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Church loses digital sign case at Missouri Supreme Court

The Northland’s Antioch Community Church has lost an appeal against the Kansas City Board of Zoning Adjustment to place a digital sign in front of its church – a sign that has been there since 2010.

The case involved Antioch Community Church’s denial of a nonuse zoning variance for a digital sign that replaced the monument sign it had in front of its church for more than 60 years. The church asserted that it needed the sign because it was on a major thoroughfare and changing the letters on its old sign was difficult in poor weather.

The church also pointed out it gained several new members after it was installed. It also noted the display would provide several messages at once and therefore be safer for the roughly 14,000 motorists that travel Antioch Road and drive by the church.

While Antioch Community Church was bequeathed the $11,426 to pay for the sign and went ahead and purchased and placed it in 2010 without obtaining any permitting, according to court records, the board refused to allow the church to display the sign.

The church, however, did apply for a variance with the board after it was issued a citation for the digital sign for allegedly violating a section in the Kansas City Code. The church appealed the citation and then applied for a variance.

The board held a public hearing and refused Antioch Community Church’s request for the sign, based on its inability to “establish undue hardship or practical difficulty necessary for granting a variance,” according to the court opinion.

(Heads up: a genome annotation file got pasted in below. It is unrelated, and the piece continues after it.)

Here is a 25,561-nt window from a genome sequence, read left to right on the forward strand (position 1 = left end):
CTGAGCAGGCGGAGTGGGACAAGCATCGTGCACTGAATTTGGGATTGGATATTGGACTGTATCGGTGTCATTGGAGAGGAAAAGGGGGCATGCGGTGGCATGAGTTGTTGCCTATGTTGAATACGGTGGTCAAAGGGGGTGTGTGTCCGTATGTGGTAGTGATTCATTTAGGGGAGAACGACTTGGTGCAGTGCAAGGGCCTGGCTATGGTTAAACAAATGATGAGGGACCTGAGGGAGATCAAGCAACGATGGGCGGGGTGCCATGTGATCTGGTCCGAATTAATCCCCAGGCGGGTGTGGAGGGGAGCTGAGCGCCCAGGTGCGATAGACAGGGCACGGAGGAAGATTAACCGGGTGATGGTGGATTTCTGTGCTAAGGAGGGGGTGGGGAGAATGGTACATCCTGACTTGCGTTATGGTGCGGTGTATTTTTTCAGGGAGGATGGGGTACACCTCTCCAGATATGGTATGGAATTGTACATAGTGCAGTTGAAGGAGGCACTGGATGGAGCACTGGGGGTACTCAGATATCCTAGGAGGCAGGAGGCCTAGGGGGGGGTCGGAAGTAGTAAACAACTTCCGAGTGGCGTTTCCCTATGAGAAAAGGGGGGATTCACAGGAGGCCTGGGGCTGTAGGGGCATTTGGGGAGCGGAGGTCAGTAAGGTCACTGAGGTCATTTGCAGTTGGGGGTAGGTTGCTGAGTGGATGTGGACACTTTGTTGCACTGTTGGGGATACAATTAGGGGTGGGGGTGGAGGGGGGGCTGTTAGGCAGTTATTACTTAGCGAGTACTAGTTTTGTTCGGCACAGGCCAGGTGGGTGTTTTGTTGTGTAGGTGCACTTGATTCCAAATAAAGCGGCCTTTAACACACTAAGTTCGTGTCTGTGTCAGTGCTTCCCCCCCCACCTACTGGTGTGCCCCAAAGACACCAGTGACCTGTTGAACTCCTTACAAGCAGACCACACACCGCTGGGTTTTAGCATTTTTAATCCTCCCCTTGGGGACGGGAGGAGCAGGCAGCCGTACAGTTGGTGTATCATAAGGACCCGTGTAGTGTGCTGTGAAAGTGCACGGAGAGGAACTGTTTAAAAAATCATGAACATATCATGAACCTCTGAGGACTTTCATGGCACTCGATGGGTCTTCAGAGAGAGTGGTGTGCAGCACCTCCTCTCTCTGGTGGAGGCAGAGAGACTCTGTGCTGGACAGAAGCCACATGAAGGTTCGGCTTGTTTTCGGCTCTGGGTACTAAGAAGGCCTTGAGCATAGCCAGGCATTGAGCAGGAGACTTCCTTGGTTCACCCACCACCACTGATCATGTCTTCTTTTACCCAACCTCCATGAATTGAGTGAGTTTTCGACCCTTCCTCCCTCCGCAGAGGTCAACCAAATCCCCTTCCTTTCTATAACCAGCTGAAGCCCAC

In the court opinion issued by Judge Laura Denvir Stith of the Missouri Supreme Court, the board’s policy was to only allow digital displays at an institution in a residential area that has at least 10 to 15 acres. The policy was enacted in 2015, but unfortunately, the church did not qualify under the ruling. While Antioch Road is heavily traveled and mostly commercial, the church is located within a mile-stretch of residentially zoned properties, where only monument-type signs are permitted, according to court documents.

The church originally won in the Clay County Circuit Court. Here, the court ruled in favor of the church and the board later filed its appeal. This brought the case to the Supreme Court of Missouri, which affirmed the board’s denial of a variance to Antioch Community Church as it does not meet the city’s policy for a variance and failed to show proof the denial was unconstitutional.

–From the St. Louis Law Record

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